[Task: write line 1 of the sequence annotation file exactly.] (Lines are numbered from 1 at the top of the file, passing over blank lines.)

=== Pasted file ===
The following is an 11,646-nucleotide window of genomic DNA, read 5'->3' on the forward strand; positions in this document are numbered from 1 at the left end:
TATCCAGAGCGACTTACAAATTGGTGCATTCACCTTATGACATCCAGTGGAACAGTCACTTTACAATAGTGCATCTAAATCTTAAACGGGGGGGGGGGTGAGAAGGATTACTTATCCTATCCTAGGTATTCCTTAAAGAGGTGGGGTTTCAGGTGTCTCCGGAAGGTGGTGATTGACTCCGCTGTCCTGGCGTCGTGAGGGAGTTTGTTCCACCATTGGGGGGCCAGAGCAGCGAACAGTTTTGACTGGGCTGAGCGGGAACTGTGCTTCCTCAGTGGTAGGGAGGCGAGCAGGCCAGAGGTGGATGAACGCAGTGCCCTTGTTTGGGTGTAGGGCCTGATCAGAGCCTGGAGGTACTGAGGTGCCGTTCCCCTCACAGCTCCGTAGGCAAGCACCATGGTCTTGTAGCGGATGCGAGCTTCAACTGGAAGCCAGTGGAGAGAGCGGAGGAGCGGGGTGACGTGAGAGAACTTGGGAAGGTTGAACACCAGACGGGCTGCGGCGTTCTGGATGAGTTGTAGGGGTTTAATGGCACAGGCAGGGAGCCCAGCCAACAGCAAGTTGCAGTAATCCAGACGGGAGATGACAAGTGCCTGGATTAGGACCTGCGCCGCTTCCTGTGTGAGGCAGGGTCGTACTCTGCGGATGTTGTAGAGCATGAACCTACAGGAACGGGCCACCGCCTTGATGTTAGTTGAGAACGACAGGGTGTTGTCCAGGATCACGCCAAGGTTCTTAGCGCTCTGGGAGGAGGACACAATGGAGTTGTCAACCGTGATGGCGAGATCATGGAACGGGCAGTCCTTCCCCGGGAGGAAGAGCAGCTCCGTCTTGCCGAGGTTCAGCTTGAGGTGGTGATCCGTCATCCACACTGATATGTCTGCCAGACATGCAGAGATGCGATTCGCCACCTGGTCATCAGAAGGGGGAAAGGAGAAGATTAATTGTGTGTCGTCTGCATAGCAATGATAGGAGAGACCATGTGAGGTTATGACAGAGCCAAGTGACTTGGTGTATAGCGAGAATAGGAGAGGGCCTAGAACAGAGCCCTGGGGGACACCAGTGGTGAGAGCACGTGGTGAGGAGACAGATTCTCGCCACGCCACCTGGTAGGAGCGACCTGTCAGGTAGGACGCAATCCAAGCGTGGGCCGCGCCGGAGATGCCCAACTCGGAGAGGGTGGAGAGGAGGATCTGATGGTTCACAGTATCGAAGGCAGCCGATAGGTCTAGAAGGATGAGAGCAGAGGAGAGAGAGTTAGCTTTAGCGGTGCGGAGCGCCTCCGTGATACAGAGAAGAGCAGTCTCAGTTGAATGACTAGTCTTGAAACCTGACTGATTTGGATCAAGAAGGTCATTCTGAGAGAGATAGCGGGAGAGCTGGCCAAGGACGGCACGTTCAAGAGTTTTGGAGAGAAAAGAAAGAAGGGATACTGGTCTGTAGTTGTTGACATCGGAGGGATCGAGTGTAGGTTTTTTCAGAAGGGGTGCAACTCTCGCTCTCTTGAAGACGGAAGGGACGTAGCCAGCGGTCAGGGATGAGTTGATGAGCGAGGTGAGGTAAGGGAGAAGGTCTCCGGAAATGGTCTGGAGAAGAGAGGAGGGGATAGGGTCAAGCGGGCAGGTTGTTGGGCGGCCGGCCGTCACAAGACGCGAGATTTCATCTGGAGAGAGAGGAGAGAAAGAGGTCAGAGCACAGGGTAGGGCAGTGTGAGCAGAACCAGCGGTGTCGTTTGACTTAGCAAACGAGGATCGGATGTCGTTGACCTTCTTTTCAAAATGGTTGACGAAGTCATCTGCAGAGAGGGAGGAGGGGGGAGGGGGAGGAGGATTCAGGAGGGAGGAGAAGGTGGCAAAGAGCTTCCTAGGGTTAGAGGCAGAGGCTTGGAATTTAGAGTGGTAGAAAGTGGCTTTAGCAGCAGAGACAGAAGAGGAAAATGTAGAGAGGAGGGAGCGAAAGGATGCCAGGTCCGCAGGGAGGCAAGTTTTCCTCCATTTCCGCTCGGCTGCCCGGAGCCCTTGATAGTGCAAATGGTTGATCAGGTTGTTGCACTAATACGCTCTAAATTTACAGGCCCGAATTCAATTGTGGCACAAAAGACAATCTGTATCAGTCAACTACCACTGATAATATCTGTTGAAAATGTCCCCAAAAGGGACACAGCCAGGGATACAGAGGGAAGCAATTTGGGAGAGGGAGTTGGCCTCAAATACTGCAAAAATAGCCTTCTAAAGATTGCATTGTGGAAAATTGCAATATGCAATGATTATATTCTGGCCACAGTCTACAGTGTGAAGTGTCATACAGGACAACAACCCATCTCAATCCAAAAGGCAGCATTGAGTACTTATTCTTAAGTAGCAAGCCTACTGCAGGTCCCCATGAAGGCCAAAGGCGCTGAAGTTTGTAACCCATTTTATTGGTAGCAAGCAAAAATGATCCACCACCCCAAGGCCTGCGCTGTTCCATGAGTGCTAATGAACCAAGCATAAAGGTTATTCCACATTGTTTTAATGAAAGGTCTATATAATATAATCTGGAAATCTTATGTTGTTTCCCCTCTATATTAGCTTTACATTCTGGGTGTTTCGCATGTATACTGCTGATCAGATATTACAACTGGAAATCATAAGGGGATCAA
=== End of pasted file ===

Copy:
The following is an 11,646-nucleotide window of genomic DNA, read 5'->3' on the forward strand; positions in this document are numbered from 1 at the left end: